Fed’s BTFP May Administer $2 Trillion to US Banks, States JP Morgan

  • The Federal Reserve has announced the introduction of BTFP, a funding program to help US banks.
  • As per the new scheme, the Fed would administer $2 trillion to the US banks.

JP Morgan Chase & Co, the financial services company stated on Wednesday that the Federal Reserve’s emergency funding program would administer almost $2 trillion in funds into the US banking system, alleviating the current liquidity crux.

Notably, on March 15, the Board of Governors of the Federal Reserve System announced the introduction of the Bank Term Funding Program (BTFP), quoting:

The Bank Term Funding Program (BTFP) was created to support American businesses and households by making additional funding available to eligible depository institutions to help assure banks have the ability to meet the needs of all their depositors.

Following the Federal Reserve’s announcement, J.P. Morgan commented that “the usage of the Fed’s Bank Term Funding Program is likely to be big.” The company added that the Fed has promised to contribute the amount to relax the liquidity crunch, which is likely to be nearer to $2 trillion, the par amount of bonds held by the US banks.

The company’s strategists asserted that the BTFP would support the banking system by bestowing it with enough reserves, thereby helping it reduce reserve scarcity. The scheme would also help reverse the tightening in which the whole industry has been immersed over the past year.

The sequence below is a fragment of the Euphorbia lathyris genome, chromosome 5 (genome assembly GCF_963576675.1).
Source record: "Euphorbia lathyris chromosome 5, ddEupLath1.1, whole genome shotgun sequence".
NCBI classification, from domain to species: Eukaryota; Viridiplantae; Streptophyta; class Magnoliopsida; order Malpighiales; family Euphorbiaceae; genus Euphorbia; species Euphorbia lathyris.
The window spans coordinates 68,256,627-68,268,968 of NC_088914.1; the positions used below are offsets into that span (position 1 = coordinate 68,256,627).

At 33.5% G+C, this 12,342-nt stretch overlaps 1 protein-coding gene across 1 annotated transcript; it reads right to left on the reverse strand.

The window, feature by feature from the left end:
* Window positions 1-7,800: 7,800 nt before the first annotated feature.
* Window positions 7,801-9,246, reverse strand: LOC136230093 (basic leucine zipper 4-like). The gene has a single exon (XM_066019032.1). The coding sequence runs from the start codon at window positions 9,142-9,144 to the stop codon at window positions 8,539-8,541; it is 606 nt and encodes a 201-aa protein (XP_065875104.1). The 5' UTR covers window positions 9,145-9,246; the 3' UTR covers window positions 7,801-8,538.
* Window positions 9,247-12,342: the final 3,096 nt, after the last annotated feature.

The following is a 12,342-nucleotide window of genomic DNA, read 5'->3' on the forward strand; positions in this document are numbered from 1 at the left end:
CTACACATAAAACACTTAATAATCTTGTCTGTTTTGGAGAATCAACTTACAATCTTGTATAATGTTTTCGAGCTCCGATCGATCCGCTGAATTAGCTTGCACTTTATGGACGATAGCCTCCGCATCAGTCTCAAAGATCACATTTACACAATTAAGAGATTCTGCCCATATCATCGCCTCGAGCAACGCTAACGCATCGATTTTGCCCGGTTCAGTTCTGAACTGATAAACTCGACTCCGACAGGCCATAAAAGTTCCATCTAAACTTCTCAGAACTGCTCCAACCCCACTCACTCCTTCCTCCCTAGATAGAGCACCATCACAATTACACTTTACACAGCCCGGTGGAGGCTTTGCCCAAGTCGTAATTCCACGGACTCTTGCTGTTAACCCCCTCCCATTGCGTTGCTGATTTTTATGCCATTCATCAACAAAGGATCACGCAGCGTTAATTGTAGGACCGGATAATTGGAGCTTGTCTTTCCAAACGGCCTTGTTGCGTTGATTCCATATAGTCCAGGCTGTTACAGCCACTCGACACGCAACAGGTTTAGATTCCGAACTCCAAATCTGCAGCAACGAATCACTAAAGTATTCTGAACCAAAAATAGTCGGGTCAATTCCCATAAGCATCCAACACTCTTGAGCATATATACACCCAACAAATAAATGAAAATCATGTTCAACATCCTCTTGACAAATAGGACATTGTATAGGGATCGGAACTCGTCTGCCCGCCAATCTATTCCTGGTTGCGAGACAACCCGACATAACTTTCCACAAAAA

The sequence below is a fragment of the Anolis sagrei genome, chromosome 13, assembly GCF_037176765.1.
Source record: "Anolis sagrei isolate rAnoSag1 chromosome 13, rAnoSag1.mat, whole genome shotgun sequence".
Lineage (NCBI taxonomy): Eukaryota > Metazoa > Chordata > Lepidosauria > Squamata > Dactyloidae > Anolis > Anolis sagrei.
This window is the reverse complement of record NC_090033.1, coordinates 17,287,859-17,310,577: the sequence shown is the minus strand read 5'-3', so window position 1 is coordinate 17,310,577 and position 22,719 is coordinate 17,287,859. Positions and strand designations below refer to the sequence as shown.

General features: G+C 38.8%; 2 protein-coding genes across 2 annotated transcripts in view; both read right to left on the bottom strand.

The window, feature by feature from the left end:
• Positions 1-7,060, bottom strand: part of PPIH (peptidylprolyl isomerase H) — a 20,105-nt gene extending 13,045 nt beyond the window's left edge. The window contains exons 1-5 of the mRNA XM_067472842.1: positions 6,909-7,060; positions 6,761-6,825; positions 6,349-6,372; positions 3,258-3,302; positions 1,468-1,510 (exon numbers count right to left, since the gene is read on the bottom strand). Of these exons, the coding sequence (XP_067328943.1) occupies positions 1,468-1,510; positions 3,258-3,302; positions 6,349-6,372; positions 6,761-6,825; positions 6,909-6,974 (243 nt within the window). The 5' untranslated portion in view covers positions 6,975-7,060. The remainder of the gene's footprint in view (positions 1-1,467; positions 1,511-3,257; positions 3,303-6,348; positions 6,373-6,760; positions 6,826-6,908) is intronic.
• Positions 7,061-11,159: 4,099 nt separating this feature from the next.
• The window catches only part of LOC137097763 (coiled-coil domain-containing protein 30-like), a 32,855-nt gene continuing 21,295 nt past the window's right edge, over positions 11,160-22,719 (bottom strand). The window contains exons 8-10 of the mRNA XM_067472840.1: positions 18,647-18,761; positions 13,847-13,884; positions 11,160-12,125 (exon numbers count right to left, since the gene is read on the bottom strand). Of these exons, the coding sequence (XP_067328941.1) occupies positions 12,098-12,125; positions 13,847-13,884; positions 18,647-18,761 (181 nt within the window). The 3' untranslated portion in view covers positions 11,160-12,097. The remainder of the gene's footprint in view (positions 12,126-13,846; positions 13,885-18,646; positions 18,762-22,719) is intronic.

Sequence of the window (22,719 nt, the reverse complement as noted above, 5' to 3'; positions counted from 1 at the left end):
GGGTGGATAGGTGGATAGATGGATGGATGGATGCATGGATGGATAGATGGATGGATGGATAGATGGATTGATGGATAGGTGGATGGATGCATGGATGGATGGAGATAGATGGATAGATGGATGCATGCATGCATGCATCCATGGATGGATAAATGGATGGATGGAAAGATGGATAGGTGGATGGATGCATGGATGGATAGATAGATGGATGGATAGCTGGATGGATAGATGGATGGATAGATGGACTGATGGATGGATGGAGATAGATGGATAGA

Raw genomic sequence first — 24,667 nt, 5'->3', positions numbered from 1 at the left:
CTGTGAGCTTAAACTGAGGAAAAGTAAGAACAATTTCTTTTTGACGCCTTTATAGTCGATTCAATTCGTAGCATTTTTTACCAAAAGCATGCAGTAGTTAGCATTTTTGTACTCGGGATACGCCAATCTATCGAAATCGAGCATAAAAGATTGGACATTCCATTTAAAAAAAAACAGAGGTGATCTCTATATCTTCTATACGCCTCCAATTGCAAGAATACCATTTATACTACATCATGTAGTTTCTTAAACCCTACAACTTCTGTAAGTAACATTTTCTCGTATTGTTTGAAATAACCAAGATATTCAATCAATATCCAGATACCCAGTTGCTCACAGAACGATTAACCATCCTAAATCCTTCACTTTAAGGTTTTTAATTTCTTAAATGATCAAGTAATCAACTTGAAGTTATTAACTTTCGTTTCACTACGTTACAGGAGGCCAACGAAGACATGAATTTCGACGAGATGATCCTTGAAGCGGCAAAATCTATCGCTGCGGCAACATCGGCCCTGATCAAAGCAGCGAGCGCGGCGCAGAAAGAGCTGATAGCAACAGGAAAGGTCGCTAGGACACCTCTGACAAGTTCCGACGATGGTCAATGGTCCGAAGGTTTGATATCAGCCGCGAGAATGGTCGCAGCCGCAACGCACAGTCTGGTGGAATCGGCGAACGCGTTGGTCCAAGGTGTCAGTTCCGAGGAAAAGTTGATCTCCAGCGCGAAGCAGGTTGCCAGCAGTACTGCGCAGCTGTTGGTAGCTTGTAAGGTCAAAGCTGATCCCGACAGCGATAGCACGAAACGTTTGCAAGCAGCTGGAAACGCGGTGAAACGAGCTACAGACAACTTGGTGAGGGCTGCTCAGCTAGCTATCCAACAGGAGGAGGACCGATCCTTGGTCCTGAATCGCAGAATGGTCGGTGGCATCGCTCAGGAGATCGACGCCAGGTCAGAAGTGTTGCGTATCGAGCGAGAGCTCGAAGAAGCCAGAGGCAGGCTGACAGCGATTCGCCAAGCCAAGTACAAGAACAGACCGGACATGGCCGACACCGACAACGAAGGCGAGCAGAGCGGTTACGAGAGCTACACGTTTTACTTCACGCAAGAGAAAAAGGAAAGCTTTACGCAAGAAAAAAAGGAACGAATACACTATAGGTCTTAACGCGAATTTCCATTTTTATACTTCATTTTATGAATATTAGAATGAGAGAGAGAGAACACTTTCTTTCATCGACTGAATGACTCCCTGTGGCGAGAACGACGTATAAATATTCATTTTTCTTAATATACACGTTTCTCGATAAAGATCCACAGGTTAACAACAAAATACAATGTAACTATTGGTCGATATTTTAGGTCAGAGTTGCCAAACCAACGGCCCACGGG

Significantly, according to the Fed’s program, the banks, savings associations, and other eligible institutions would be provided loans of up to one year in length as an “additional source of liquidity against high-quality securities, eliminating an institution’s need to quickly sell those securities in times of stress”.

Interestingly, the JP Morgan strategists wrote that a substantial portion of the $3 trillion of reserves in the US banking system would be under the hold of the largest banks. In addition, the strategists affirmed that the liquidity crisis has been the outcome of the Fed’s quantitative tightening as well as its interest hikes.

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